The implementation described in FIGS. 2–4, however, may be adversely affected by certain conditions at the central office 12. For example, the central office 12 side may have a large capacitance across tip and ring, such as a load coil. Load coils can be used on voice circuits to help provide voice frequency line equalization. Load coils can become capacitive in the ADSL frequency range and impair ADSL performance. Many ADSL circuits will generally not work in the presence of a load coil. In the test mode, the capacitance may attenuate both the signal on the central office 12 side and the customer premises 18 side. Then, the XDSL modem 28 may diagnose a problem on the customer premises 18 side when the problem was actually on the central office 12 side.

The problems that may be caused by a capacitance emanating from the central office 12 can be substantially reduced by a variation of the configuration described in FIGS. 2–4. FIG. 5 depicts an alternate embodiment of the NID 14 in the normal operation mode that can be used to reduce the effects of capacitance emanating from the central office 12. The configuration in FIG. 5 is similar to the NID depicted in FIGS. 2–4. The test detector 52 connects across terminals 54 and 56. In the normal operation mode, terminal 54 connects with terminal 64, and terminal 56 connects with terminal 66. The connections between terminals 54 and 64 and between terminals 56 and 66 are made through two relays 60, 78.

The relay 60 can be a double pole, double throw relay. In the normal operation mode, relay pole 206 and relay pole 208 electrically connect terminal 54 and terminal 64. Relay 78 can also be a double pole, double throw relay, and it can connect terminals 56 and 66 in a similar manner. The test circuit 68 is disconnected from the terminals 54, 56, 64, 66 during the normal operation mode. This allows the NID 200 to pass signals between the central office 12 and the customer premises 18 without interference by the test circuit 68.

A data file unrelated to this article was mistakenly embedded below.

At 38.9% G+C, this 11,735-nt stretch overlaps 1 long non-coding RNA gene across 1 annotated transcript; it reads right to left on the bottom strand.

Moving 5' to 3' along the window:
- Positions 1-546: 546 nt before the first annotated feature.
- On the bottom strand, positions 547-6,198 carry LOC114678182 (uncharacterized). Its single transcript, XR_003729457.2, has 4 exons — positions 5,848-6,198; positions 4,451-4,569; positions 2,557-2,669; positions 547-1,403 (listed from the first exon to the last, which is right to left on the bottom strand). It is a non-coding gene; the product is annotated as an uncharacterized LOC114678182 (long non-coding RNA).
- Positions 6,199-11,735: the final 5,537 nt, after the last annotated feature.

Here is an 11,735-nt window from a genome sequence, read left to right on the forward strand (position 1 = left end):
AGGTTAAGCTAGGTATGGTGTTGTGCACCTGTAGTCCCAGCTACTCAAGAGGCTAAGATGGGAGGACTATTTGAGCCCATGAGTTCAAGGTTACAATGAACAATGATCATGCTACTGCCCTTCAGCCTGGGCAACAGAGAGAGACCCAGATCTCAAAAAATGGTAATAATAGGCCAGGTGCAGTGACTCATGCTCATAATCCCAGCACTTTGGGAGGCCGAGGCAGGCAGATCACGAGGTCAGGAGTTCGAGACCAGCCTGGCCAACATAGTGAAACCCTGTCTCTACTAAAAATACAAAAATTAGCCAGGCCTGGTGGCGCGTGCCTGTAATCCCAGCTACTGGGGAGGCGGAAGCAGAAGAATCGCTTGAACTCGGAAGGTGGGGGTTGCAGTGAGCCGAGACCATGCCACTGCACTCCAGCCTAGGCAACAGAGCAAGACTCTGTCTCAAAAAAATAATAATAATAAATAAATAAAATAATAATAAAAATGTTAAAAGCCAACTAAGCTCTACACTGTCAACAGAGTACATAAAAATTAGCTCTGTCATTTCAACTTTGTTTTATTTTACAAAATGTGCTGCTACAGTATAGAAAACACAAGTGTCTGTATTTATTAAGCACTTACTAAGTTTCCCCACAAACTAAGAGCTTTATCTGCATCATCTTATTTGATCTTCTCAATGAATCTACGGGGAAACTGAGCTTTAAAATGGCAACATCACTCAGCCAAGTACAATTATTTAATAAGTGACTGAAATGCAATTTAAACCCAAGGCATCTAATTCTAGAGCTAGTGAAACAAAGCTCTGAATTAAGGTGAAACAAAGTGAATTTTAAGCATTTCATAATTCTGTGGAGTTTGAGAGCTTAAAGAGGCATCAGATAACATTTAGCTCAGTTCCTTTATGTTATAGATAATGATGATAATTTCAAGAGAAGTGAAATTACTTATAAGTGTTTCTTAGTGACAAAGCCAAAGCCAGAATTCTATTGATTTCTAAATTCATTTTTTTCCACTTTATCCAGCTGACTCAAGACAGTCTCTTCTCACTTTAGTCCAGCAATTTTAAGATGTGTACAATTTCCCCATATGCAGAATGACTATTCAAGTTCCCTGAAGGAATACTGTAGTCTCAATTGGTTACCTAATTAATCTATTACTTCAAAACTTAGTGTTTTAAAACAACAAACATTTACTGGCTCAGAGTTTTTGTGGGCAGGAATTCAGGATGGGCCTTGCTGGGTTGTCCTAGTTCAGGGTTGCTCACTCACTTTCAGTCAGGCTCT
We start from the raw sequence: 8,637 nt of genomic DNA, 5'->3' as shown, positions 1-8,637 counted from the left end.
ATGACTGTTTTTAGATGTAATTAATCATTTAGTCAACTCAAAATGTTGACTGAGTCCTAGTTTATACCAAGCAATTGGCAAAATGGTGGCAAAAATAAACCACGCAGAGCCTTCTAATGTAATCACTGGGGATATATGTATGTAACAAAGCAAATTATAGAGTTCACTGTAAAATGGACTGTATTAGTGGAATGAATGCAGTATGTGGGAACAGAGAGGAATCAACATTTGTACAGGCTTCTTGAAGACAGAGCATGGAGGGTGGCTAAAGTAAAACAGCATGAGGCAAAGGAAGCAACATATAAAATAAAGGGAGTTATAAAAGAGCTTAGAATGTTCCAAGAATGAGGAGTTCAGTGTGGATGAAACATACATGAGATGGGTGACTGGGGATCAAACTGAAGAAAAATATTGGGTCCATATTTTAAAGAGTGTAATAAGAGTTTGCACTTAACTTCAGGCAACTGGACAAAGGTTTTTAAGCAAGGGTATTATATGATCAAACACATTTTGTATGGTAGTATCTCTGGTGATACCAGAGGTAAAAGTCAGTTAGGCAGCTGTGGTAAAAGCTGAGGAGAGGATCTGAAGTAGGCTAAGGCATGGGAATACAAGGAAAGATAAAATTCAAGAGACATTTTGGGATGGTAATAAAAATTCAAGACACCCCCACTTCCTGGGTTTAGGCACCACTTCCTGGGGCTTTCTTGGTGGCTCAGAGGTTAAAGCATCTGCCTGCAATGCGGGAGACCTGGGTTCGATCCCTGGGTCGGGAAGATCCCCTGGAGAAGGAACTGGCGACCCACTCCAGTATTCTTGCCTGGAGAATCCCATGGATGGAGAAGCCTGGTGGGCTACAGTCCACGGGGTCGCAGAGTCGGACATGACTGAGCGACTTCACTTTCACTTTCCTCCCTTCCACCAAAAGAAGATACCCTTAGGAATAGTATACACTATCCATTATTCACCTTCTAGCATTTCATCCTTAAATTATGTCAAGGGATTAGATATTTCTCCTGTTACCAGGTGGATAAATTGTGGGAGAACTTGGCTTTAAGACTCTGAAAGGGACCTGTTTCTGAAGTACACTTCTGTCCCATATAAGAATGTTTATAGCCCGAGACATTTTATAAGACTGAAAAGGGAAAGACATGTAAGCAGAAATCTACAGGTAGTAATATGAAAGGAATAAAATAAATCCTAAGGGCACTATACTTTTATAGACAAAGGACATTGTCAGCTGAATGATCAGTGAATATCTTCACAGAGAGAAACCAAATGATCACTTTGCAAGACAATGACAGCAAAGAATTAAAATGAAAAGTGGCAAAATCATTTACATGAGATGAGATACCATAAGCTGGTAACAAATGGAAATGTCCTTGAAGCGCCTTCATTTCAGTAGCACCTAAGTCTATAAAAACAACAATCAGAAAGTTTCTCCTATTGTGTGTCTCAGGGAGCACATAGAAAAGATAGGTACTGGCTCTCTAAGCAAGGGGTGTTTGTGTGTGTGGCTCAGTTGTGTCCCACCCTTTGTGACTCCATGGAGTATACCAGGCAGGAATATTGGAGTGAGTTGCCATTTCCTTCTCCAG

One terminal of the resistor 72 connects to an output of the line power supply 204, which is electrically connected to an output of the tone circuit 202. During the normal operation mode, the other terminal of the resistor 72 is not otherwise connected. Since one end of the resistor 72 is not connected during the normal operation mode, no current flows through the resistor 72 and it does not generally affect the operation of the NID 200. A similar operation occurs for the second relay 78, and the resistor 80 does not generally affect the operation of the NID 200 in the normal operation mode.

FIG. 6 shows the NID of FIG. 5 in the test mode 250. In the test mode, the relay 78 changes positions to connect the test circuit 68. Relay pole 206 moves to connect the test circuit 68 with terminal 54. Relay pole 208 connects the resistor 72 to terminal 64. Relay 78 operates in a similar manner to create a loop between the test circuit 68 and the customer premises 68 and between the test circuit 68 and the central office 12. Relay 60 can be controlled through a control line, and relay 78 can also be controlled by a control line 76. Preferably, the test detector 52 sends simultaneous signals to relay 60 and relay 78 so that the two relays 60, 78 move from the normal operating position to the test positions at the same time.